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Friday, November 22, 2019  Spokane, Washington  Est. May 19, 1883
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Assessor parses a tax bill

Home’s value, ballot measures add to bigger burden

Ralph Baker, Spokane County assessor, stands in his office Tuesday  with the screen he uses to display assessment records during meetings.  (Jesse Tinsley / The Spokesman-Review)
Ralph Baker, Spokane County assessor, stands in his office Tuesday with the screen he uses to display assessment records during meetings. (Jesse Tinsley / The Spokesman-Review)

When 8-year-old Virginia O’Hanlon wanted to know whether there was a Santa Claus in 1897, she turned to the New York Sun.

“Yes, Virginia, there is a Santa Claus,” reporter Francis Church famously responded.

When Spokane Valley homeowner Jack Mooney got his property tax bill this year, he turned to The Spokesman-Review.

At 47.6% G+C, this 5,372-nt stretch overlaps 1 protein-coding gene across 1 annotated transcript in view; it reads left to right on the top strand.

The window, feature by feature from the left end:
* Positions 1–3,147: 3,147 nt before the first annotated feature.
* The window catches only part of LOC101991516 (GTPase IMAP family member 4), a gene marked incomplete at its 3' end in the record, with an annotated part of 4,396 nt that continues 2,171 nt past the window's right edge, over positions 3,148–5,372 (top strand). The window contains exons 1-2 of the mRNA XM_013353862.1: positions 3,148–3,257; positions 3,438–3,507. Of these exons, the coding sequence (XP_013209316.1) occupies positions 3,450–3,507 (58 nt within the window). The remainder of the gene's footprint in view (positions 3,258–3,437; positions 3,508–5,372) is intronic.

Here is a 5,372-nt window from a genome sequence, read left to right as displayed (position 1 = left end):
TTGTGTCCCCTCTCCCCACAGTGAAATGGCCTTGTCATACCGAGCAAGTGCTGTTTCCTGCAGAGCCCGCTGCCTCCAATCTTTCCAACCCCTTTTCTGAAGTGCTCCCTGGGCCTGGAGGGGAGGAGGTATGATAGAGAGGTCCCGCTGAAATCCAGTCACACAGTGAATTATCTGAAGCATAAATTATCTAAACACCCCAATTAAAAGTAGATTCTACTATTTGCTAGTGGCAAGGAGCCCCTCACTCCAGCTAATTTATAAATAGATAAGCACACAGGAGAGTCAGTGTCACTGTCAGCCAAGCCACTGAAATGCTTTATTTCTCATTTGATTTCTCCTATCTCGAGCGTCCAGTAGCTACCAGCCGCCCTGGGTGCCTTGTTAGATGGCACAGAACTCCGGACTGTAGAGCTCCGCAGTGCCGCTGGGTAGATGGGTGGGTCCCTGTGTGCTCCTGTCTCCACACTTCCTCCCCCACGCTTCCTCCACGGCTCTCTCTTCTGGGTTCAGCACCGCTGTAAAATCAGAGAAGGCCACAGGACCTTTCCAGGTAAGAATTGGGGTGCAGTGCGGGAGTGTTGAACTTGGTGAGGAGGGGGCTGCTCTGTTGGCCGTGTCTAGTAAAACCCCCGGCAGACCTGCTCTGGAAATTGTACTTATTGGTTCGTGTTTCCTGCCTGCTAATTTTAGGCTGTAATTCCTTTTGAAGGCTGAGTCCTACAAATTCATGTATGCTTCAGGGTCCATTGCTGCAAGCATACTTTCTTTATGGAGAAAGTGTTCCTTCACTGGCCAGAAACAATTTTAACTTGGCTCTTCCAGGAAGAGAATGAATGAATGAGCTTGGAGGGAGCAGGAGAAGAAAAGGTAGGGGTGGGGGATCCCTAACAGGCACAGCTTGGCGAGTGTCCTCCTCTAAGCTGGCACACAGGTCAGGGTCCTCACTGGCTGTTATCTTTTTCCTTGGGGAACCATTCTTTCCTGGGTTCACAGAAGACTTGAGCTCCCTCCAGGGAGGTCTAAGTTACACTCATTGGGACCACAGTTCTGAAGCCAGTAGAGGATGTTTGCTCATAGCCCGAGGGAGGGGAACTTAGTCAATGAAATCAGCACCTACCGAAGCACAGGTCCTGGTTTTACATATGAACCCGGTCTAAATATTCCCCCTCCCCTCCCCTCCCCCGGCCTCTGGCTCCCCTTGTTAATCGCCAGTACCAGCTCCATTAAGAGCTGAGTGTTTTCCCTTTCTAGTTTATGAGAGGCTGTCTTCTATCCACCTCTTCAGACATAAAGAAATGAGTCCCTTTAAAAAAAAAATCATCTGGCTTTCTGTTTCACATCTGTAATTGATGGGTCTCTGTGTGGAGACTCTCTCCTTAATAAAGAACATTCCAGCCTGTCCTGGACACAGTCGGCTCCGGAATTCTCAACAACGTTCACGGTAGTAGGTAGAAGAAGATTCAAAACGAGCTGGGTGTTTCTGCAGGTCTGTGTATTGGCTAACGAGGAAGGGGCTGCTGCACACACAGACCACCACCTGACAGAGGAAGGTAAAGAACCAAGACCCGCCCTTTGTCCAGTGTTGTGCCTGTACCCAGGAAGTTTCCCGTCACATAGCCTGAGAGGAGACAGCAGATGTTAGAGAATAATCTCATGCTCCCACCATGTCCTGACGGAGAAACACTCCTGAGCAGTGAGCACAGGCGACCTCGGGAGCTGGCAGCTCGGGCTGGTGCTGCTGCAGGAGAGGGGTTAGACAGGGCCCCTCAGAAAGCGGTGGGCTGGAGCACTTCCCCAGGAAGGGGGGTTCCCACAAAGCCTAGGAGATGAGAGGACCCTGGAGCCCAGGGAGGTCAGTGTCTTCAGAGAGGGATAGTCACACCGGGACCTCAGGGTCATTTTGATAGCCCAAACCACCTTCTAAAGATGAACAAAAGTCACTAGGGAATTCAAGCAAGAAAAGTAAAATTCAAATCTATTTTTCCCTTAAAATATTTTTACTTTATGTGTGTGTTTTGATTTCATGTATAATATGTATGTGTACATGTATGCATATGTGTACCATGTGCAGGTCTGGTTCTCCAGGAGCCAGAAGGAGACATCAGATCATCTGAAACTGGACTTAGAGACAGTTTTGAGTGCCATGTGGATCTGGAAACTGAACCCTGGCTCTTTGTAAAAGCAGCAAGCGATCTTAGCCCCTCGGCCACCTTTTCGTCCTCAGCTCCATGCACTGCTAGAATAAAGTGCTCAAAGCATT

“I would like someone from the government to explain to me why my taxes went up 16 percent when the cost of living was (up) 5.8 percent,” Mooney wrote to the newspaper.

Yes, Mr. Mooney, there may be a Santa Claus, but he’s not Ralph Baker.

On the other hand, Baker, the Spokane County assessor, may not be a Grinch, either.

Baker actually enjoys answering questions like Mooney’s, even though the answers often are no better received than a lump of coal in a Christmas stocking.

He had a lump in hand when The Spokesman-Review put Mooney’s questions to him.

For starters, there is no direct relationship between inflation and property taxes, no matter how righteous the idea may seem. Although government budgets are constrained in a variety of ways, a taxpayer’s share of the total is based on how his property value compares with everyone else’s.

Mooney had a couple of ideas about why his tax bill went up so much this year: too much government in general and the West Valley School District in particular.